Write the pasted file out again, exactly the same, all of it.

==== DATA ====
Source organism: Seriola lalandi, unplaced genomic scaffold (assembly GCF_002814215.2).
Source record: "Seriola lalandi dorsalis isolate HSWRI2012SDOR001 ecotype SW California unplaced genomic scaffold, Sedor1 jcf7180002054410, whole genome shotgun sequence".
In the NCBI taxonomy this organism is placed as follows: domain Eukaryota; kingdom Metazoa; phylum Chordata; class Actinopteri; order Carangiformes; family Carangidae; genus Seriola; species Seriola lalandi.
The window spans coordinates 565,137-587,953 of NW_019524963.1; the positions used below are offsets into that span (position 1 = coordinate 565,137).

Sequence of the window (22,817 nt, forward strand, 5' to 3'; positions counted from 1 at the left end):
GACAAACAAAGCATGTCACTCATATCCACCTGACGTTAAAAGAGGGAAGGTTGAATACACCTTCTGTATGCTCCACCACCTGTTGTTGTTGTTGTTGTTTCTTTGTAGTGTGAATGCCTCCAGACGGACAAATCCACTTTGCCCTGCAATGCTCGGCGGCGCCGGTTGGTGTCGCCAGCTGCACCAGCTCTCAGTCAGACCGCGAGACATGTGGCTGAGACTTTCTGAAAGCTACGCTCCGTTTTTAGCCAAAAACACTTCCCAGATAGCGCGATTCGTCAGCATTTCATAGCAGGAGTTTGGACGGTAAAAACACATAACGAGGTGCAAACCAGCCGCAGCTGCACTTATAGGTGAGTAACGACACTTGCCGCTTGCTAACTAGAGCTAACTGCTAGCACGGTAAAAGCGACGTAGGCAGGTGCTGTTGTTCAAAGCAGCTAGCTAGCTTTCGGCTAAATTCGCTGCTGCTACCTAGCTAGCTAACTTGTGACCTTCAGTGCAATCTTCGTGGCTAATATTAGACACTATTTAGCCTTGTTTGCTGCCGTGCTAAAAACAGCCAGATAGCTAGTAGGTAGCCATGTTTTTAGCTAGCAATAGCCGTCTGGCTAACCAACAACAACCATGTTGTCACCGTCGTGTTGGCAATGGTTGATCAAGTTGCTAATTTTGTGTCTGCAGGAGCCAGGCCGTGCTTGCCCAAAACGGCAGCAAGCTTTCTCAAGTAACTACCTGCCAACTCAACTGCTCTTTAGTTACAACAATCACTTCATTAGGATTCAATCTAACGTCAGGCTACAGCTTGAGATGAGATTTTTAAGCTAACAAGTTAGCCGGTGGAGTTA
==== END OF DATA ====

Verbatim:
Source organism: Seriola lalandi, unplaced genomic scaffold (assembly GCF_002814215.2).
Source record: "Seriola lalandi dorsalis isolate HSWRI2012SDOR001 ecotype SW California unplaced genomic scaffold, Sedor1 jcf7180002054410, whole genome shotgun sequence".
In the NCBI taxonomy this organism is placed as follows: domain Eukaryota; kingdom Metazoa; phylum Chordata; class Actinopteri; order Carangiformes; family Carangidae; genus Seriola; species Seriola lalandi.
The window spans coordinates 565,137-587,953 of NW_019524963.1; the positions used below are offsets into that span (position 1 = coordinate 565,137).

Sequence of the window (22,817 nt, forward strand, 5' to 3'; positions counted from 1 at the left end):
GACAAACAAAGCATGTCACTCATATCCACCTGACGTTAAAAGAGGGAAGGTTGAATACACCTTCTGTATGCTCCACCACCTGTTGTTGTTGTTGTTGTTTCTTTGTAGTGTGAATGCCTCCAGACGGACAAATCCACTTTGCCCTGCAATGCTCGGCGGCGCCGGTTGGTGTCGCCAGCTGCACCAGCTCTCAGTCAGACCGCGAGACATGTGGCTGAGACTTTCTGAAAGCTACGCTCCGTTTTTAGCCAAAAACACTTCCCAGATAGCGCGATTCGTCAGCATTTCATAGCAGGAGTTTGGACGGTAAAAACACATAACGAGGTGCAAACCAGCCGCAGCTGCACTTATAGGTGAGTAACGACACTTGCCGCTTGCTAACTAGAGCTAACTGCTAGCACGGTAAAAGCGACGTAGGCAGGTGCTGTTGTTCAAAGCAGCTAGCTAGCTTTCGGCTAAATTCGCTGCTGCTACCTAGCTAGCTAACTTGTGACCTTCAGTGCAATCTTCGTGGCTAATATTAGACACTATTTAGCCTTGTTTGCTGCCGTGCTAAAAACAGCCAGATAGCTAGTAGGTAGCCATGTTTTTAGCTAGCAATAGCCGTCTGGCTAACCAACAACAACCATGTTGTCACCGTCGTGTTGGCAATGGTTGATCAAGTTGCTAATTTTGTGTCTGCAGGAGCCAGGCCGTGCTTGCCCAAAACGGCAGCAAGCTTTCTCAAGTAACTACCTGCCAACTCAACTGCTCTTTAGTTACAACAATCACTTCATTAGGATTCAATCTAACGTCAGGCTACAGCTTGAGATGAGATTTTTAAGCTAACAAGTTAGCCGGTGGAGTTA